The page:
So if you are trying to work on your business and grow a business the only things that really matter are these seven things, and we’ve got a detailed report about it at 'preneur.com. So if anyone’s interested in diving a bit deeper than what we can probably cover, that’s where I’d go to check it out.
They are TRAFFIC, so this is – not traffic – there are going to be a lot of bad puns I think in this conversation because it’s nothing to do with traffic as in ‘cars on the road’ and ‘trucks on the road’. But this is just the people who become aware of what you do, whether they are visitors to your web site in that sort of form of traffic, whether you maybe have a retail store.
It’s about foot traffic that walk into your store, or people who call up to enquire about your services; that’s technically a form of traffic by my definition. So the amount of traffic you get is one important thing.
From there it goes to Opt-ins. How many people put their hand up and opt in for more information about your service? So maybe it’s people who go to your web site and then request a quote, or request to find out more information. Or people who not just walk into your store, but sit down and have a chat with one of your sales team about the driving instruction courses and programmes that you offer. What is that next step they take to get to being a customer?”
Marc: “It’s about getting people’s details and getting that opt-in to just have that conversation with that individual, whether it be a phone call or whether it be an email. One of the tips that we’ve got is to create a report, ‘The Ten Reasons Why People Fail their Driving Test’, or ‘Ten Ways to increase Your Profit’, just so you can get those details, and so you can have that initial conversation with people about your products, about what you offer and why you’re different to other people.”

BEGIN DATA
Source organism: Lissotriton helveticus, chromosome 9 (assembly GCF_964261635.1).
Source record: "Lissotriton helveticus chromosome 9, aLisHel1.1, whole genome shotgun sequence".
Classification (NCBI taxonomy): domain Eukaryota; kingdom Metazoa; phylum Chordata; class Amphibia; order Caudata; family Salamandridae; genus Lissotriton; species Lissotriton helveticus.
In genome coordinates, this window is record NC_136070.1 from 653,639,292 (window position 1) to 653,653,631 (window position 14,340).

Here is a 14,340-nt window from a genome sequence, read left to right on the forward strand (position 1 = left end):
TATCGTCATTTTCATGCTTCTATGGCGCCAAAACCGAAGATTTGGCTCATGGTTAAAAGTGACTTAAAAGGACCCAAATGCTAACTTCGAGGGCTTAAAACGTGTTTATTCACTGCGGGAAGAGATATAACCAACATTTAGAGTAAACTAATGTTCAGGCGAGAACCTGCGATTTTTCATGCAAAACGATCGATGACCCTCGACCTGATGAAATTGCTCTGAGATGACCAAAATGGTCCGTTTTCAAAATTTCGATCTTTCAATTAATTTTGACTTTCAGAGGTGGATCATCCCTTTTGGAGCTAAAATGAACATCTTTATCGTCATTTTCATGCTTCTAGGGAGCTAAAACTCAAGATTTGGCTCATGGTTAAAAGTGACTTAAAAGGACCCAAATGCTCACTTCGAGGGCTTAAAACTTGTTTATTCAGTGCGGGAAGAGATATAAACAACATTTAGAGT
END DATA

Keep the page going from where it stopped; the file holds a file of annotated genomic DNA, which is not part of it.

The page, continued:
Pete: "Absolutely, and I think I kind of differ slightly, just slightly. I don’t want to confuse the message and your readers but I think absolutely offering something like a free report is important, you know, in a lot of different industries and niches.
But in the telco, which is the business where we sell and install phone systems, which is the bread and butter business out of everything we have - it’s the multi-million dollar business that up and down the east coast of Australia we do phone system installations - we don’t have an opt-in report for that. We have a ‘request a quote’, because we know that the next step people need to take is not an education step, it’s a quotation step. So it’s not about educating our buyers, it’s about helping them get one of the three quotes their boss has inevitably told them to get.
So you kind of need to match the type of opt-in, and this is the problem with opt-ins, is I think that’s a traditional term for this but obviously the web has bastardised it a little bit. So it’s about turning that lead into a prospect. In your industry you might need to educate your clients a little bit more, but you might not. It’s just about getting that person to put their hand up and show you they’re more qualified or more interested than just a regular ‘tyre-kicker’; there’s another really bad pun.